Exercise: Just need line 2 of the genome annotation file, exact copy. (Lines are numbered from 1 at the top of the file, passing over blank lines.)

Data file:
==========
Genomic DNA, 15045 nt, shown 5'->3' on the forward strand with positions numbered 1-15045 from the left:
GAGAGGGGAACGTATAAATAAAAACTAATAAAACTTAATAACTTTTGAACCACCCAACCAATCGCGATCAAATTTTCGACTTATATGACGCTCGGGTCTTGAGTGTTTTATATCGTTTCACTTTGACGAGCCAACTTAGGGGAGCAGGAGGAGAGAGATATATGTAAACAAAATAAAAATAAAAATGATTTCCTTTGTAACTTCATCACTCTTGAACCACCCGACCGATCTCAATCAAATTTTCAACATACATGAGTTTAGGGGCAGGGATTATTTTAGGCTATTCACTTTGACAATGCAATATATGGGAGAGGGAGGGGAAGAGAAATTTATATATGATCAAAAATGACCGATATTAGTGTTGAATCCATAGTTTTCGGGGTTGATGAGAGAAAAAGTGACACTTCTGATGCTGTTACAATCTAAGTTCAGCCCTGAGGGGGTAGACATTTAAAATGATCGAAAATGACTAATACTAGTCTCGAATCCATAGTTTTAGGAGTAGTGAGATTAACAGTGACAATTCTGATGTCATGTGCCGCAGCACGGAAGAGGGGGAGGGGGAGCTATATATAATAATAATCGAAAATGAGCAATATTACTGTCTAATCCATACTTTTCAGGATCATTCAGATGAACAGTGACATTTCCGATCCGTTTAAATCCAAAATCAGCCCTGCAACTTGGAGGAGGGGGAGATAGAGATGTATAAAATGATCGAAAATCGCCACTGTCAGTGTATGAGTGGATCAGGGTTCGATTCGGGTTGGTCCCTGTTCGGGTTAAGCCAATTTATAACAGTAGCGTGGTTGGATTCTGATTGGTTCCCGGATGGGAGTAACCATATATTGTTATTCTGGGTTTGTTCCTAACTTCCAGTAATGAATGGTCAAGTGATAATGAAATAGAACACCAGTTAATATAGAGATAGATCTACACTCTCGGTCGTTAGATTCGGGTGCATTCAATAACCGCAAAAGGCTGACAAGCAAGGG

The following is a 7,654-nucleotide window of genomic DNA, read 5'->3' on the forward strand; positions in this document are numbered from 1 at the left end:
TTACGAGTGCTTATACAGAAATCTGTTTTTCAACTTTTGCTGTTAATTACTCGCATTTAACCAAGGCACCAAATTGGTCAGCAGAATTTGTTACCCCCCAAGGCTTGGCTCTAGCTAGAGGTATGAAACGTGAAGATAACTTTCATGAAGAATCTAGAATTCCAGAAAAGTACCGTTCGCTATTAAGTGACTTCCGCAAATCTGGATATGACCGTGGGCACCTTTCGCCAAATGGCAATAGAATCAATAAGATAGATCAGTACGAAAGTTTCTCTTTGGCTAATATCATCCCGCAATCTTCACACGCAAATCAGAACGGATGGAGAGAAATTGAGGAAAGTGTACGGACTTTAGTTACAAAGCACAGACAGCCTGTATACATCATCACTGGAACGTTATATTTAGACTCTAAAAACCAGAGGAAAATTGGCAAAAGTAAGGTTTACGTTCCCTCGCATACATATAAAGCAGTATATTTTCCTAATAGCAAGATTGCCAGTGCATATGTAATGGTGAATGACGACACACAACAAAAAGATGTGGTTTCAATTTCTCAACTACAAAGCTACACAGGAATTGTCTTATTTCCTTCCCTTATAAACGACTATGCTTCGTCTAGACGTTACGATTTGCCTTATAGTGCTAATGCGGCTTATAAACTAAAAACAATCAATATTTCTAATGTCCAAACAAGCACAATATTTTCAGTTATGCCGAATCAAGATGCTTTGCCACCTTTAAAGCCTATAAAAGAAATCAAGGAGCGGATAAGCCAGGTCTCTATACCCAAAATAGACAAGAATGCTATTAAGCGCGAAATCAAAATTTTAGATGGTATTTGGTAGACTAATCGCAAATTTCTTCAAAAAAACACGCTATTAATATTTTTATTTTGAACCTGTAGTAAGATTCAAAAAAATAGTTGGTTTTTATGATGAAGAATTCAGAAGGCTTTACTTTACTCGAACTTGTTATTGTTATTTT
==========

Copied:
GAGAGGGGAACGTATAAATAAAAACTAATAAAACTTAATAACTTTTGAACCACCCAACCAATCGCGATCAAATTTTCGACTTATATGACGCTCGGGTCTTGAGTGTTTTATATCGTTTCACTTTGACGAGCCAACTTAGGGGAGCAGGAGGAGAGAGATATATGTAAACAAAATAAAAATAAAAATGATTTCCTTTGTAACTTCATCACTCTTGAACCACCCGACCGATCTCAATCAAATTTTCAACATACATGAGTTTAGGGGCAGGGATTATTTTAGGCTATTCACTTTGACAATGCAATATATGGGAGAGGGAGGGGAAGAGAAATTTATATATGATCAAAAATGACCGATATTAGTGTTGAATCCATAGTTTTCGGGGTTGATGAGAGAAAAAGTGACACTTCTGATGCTGTTACAATCTAAGTTCAGCCCTGAGGGGGTAGACATTTAAAATGATCGAAAATGACTAATACTAGTCTCGAATCCATAGTTTTAGGAGTAGTGAGATTAACAGTGACAATTCTGATGTCATGTGCCGCAGCACGGAAGAGGGGGAGGGGGAGCTATATATAATAATAATCGAAAATGAGCAATATTACTGTCTAATCCATACTTTTCAGGATCATTCAGATGAACAGTGACATTTCCGATCCGTTTAAATCCAAAATCAGCCCTGCAACTTGGAGGAGGGGGAGATAGAGATGTATAAAATGATCGAAAATCGCCACTGTCAGTGTATGAGTGGATCAGGGTTCGATTCGGGTTGGTCCCTGTTCGGGTTAAGCCAATTTATAACAGTAGCGTGGTTGGATTCTGATTGGTTCCCGGATGGGAGTAACCATATATTGTTATTCTGGGTTTGTTCCTAACTTCCAGTAATGAATGGTCAAGTGATAATGAAATAGAACACCAGTTAATATAGAGATAGATCTACACTCTCGGTCGTTAGATTCGGGTGCATTCAATAACCGCAAAAGGCTGACAAGCAAGGG